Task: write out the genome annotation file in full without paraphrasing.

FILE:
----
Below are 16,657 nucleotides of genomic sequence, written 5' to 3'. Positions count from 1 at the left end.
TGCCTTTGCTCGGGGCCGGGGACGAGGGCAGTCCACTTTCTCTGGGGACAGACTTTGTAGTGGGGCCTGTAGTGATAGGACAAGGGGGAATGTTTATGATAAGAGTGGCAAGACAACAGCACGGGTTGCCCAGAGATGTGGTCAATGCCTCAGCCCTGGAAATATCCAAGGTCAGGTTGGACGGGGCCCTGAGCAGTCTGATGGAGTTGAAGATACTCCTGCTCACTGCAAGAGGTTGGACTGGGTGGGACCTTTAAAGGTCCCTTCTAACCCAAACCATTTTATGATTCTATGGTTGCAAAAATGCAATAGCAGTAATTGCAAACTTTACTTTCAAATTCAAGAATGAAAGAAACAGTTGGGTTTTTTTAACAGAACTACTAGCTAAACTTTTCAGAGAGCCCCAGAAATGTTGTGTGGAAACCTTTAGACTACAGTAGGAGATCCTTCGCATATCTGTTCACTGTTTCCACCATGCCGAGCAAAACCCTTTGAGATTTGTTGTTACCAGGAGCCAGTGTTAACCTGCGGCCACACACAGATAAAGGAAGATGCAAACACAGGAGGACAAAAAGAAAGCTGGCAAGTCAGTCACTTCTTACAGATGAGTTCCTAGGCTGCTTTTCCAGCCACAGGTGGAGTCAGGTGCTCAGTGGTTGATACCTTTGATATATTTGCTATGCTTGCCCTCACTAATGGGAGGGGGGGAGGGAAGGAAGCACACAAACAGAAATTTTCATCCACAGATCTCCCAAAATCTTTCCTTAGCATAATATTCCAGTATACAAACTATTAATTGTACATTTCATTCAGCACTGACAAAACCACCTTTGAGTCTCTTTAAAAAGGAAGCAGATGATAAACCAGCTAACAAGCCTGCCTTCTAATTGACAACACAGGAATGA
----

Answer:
Below are 16,657 nucleotides of genomic sequence, written 5' to 3'. Positions count from 1 at the left end.
TGCCTTTGCTCGGGGCCGGGGACGAGGGCAGTCCACTTTCTCTGGGGACAGACTTTGTAGTGGGGCCTGTAGTGATAGGACAAGGGGGAATGTTTATGATAAGAGTGGCAAGACAACAGCACGGGTTGCCCAGAGATGTGGTCAATGCCTCAGCCCTGGAAATATCCAAGGTCAGGTTGGACGGGGCCCTGAGCAGTCTGATGGAGTTGAAGATACTCCTGCTCACTGCAAGAGGTTGGACTGGGTGGGACCTTTAAAGGTCCCTTCTAACCCAAACCATTTTATGATTCTATGGTTGCAAAAATGCAATAGCAGTAATTGCAAACTTTACTTTCAAATTCAAGAATGAAAGAAACAGTTGGGTTTTTTTAACAGAACTACTAGCTAAACTTTTCAGAGAGCCCCAGAAATGTTGTGTGGAAACCTTTAGACTACAGTAGGAGATCCTTCGCATATCTGTTCACTGTTTCCACCATGCCGAGCAAAACCCTTTGAGATTTGTTGTTACCAGGAGCCAGTGTTAACCTGCGGCCACACACAGATAAAGGAAGATGCAAACACAGGAGGACAAAAAGAAAGCTGGCAAGTCAGTCACTTCTTACAGATGAGTTCCTAGGCTGCTTTTCCAGCCACAGGTGGAGTCAGGTGCTCAGTGGTTGATACCTTTGATATATTTGCTATGCTTGCCCTCACTAATGGGAGGGGGGGAGGGAAGGAAGCACACAAACAGAAATTTTCATCCACAGATCTCCCAAAATCTTTCCTTAGCATAATATTCCAGTATACAAACTATTAATTGTACATTTCATTCAGCACTGACAAAACCACCTTTGAGTCTCTTTAAAAAGGAAGCAGATGATAAACCAGCTAACAAGCCTGCCTTCTAATTGACAACACAGGAATGA